MIDWAY : Dashain introspection

There is a bit of nip in the air. Dry spells are interspersed with cloudbursts. This can only portend the advent of the biggest festival of all Hindus: Dashain. And yet, dismay engulfs me.

This year we might well celebrate the restoration of peace. Maybe, those who lost their loved ones during the bloody conflict in the last decade can finally do so without a sense of guilt. Meanwhile, the larger part of the population that by and large were not directly affected by the insurgency, is all agog in anticipation of fun and frolic that lies ahead.

The event is celebrated as the triumph of the good over evil. But how we demarcate between the two? Have ever the forces of good won a total victory and not submitted to the forces of dark? During the Second World War, Theodore Roosevelt and Winston Churchill, the democratic leaders of the “free world”, were forced to succumb to the wishes of Joseph Stalin, the Russian dictator — and all in the name of the greater “good” of mankind. Hitler was popularly elected head of the government before he embarked on a ruthless campaign to purge Jews.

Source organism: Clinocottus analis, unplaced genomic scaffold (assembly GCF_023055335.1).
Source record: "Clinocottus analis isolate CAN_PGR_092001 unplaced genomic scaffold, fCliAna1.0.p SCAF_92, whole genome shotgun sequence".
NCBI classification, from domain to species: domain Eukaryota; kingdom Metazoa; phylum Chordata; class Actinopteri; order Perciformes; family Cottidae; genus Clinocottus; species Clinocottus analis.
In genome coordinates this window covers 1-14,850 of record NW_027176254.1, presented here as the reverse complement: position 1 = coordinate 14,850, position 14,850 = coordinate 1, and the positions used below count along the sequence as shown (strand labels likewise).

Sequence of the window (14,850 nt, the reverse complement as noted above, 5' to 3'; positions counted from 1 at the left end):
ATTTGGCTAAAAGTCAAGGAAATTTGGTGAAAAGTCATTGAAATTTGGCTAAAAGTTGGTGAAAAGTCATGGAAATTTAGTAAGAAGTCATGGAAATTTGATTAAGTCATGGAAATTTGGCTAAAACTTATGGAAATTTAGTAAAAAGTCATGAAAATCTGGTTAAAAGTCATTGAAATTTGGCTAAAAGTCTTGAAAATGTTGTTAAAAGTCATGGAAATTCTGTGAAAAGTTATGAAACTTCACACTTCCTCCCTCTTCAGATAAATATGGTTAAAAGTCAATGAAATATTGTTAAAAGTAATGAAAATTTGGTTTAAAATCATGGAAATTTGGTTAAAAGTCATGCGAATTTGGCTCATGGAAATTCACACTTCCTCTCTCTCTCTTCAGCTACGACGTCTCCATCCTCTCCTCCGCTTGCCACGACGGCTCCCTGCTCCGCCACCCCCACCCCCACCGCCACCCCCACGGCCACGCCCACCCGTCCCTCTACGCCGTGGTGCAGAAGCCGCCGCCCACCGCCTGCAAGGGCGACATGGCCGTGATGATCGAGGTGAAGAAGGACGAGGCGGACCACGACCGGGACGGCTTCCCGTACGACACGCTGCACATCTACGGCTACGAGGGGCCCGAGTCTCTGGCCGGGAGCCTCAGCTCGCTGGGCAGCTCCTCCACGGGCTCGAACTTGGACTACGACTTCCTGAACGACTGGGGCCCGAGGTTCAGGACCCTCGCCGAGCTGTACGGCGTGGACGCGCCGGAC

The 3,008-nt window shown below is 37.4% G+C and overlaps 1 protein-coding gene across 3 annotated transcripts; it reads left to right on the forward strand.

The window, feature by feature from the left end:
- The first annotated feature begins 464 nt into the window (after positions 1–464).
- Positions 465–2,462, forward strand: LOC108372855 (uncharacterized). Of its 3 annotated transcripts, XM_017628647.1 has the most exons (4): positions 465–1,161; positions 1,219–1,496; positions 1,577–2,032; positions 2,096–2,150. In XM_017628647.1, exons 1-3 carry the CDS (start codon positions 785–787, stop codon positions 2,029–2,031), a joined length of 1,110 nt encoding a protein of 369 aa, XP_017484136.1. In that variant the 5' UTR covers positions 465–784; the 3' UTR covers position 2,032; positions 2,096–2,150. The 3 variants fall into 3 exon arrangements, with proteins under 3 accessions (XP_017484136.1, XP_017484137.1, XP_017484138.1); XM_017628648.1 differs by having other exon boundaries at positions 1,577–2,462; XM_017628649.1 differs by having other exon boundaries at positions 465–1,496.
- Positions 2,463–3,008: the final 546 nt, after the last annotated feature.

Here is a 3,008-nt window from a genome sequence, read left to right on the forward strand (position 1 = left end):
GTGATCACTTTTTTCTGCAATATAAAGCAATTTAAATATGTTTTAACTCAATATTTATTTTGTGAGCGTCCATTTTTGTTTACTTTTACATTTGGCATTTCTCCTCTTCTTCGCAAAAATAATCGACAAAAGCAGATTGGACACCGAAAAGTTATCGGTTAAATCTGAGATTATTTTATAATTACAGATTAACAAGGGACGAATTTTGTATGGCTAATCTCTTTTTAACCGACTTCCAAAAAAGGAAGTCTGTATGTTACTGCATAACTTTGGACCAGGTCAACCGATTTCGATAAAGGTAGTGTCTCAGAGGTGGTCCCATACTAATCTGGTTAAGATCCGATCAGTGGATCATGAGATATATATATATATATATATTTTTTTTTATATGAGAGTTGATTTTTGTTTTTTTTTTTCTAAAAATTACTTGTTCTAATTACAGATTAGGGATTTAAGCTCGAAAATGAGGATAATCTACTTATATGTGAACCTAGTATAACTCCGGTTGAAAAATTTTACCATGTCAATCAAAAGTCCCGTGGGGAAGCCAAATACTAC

I find this moral relativism nauseating. Everybody is out to safeguard their own ‘interests’, not caring a fig how their actions might affect the others.

Stem cell research might save thousands of lives and yet the richest country in the world declines to fund it. And the leader of the free world continues to pooh-pooh the notion of collective action, for no other country, he asserts, has the moral obligation “to spread goodness”. The do-gooders in Swamis and Babas continue to lull their audiences through lofty words. Closer home, people lose their lives in the outskirts while their representatives bicker over petty partisan interests.

Dashain reminds me of all things vile in human beings. How can one celebrate when nearly half the population can’t even make their ends meet?

Money will be lavishly spent shopping this Dashain while the flood and drought victims are struggling to meet their most basic human needs.

What kind of society is this where a few rejoice at the cost of the majority of the population? Doesn’t it call for a bit of introspection this Dashain, then?